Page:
Author: J. D. Cunegan
Genre: Urban Fantasy / Paranormal
Notna brings readers a story of angels, demons, and a war for our planet with a touch of aliens and archeology in the mix. Jackson “Jack” Corbett and Cassandra Federov are both professors at Texas A&M who enjoy archeology, though thus far, they haven’t “hit it big” in terms of funding. Then a representative from the Smithsonian recruits them to find the legendary Gem of Notna, an alien weapon of immense power with a prophecy attached.
But Jack, Cassandra, and their allies aren’t the only ones searching for the gem. They are opposed by the current leader of the Underworld and his vampire rival, along with a handful of nasty monsters brought up from the Underworld to wreck havoc and stop the prophecy from coming to pass.
The narration is shared between all the main characters, encompassing the Primordial’s council, the Underworld, the planet where the gem was created, and even places and times in the villains’ younger days. Not part of a series, this story reads a bit like the Notna Omnibus, giving readers every tidbit about the plot—how characters met, when they became evil, and how their struggles with each other first began.
As a result of this wide focus, though, the story is challenging to follow. The first scene is from the “possible, not-too-distant future” yet it never materializes in the story as it moves forward, offering perhaps an alternate reality on what follows rather than a specific teaser of the action to come. And the constant moving is done without much of a transition besides a brief introductory line, so the timeline can be difficult to decipher.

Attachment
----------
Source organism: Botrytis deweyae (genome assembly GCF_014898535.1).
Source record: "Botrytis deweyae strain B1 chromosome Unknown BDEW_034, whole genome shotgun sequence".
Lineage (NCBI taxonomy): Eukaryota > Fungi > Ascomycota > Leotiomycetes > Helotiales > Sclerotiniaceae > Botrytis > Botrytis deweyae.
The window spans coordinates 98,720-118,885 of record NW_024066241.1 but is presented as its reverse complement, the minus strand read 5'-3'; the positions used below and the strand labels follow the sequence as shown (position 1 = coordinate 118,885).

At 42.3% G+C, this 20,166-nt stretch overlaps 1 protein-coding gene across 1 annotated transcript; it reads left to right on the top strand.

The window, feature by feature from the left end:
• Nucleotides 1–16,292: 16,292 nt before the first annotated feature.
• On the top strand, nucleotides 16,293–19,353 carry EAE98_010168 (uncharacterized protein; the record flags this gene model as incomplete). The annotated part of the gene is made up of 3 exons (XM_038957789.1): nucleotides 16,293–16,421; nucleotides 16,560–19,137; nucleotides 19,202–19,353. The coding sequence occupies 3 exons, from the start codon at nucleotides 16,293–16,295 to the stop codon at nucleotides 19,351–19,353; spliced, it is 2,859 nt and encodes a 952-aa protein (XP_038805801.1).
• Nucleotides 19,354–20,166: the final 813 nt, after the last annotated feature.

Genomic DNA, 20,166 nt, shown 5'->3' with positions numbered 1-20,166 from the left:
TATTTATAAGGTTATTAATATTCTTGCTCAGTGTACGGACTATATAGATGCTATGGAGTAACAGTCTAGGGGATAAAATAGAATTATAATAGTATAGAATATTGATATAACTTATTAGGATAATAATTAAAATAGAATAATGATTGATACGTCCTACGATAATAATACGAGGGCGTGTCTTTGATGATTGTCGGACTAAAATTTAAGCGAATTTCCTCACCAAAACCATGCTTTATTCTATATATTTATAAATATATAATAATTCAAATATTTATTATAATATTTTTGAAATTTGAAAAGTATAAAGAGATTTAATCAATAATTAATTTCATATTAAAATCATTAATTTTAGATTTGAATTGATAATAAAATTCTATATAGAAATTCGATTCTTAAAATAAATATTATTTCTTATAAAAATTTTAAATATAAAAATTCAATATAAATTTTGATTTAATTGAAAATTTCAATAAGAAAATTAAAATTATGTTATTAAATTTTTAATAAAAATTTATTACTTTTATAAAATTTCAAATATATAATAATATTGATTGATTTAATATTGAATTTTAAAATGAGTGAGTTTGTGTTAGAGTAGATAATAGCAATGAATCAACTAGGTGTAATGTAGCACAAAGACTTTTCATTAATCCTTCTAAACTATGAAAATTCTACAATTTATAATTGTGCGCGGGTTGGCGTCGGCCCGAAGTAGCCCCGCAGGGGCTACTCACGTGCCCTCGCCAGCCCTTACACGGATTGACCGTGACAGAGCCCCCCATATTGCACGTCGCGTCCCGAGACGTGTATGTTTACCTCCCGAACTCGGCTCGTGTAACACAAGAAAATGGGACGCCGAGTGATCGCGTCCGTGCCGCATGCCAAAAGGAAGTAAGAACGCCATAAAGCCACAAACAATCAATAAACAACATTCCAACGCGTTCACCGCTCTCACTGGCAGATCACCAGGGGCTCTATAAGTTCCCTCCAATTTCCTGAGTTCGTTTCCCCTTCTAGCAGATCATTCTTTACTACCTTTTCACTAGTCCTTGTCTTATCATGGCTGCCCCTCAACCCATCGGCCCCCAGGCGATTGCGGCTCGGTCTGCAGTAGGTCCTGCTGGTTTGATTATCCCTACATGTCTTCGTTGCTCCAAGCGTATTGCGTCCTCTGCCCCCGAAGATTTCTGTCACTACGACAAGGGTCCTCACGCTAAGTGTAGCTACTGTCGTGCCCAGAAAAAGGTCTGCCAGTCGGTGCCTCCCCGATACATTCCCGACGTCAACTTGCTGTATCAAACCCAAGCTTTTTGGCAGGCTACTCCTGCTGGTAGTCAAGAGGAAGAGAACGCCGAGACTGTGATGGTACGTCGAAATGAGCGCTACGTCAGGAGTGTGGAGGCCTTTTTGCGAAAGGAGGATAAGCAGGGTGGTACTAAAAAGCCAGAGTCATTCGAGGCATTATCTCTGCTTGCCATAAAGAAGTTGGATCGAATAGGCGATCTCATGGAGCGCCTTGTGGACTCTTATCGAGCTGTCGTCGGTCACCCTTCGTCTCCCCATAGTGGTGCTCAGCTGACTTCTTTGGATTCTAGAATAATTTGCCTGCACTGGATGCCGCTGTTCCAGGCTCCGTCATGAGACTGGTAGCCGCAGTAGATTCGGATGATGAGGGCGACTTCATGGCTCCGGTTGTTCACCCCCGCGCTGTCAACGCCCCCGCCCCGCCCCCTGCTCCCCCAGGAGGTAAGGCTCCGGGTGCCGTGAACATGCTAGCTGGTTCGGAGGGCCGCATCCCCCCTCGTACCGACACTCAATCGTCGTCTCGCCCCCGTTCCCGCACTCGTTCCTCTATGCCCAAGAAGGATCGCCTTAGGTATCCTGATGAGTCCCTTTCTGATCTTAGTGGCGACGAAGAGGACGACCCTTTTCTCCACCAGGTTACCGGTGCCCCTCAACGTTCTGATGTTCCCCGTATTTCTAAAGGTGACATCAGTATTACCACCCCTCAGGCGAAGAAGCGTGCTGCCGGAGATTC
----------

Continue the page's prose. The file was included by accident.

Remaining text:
Still, the story keeps things moving. By not dwelling on the details or description, one gets a sense of an eternal struggle with things always happening, fights always taking place. And the timeless quality allows the reader to experience first-hand exactly what happened, eliminating the need for exposition through summary or explanation.
The focus of the story is the battles, and though the author doesn’t seem to go out of the way to include every ceremony where blood and gore is involved, there are still plenty of them, allowing readers to experience just how harrowing and gruesome the battle for the planet is.
The cast is also pleasantly diverse, with over half the “heroes” being black or at least with dark skin, and the story goes almost out of its way to make the Chosen One not just another male cliche. Still, it’s definitely a fantasy for adults in terms of language and violence, a story one reads because of the plot and action more than for the characters or world-building.
Overall, this novel feels like Indiana Jones meets Buffy the Vampire Slayer without any particular religious goals. It’s a gritty story of sacrifice and struggle with just a pinch of academia and history. Rich in graphic details, this tale of the eternal conflict between the Underworld and the Divine will appeal to fans of action, adventure, and contemporary fantasy.
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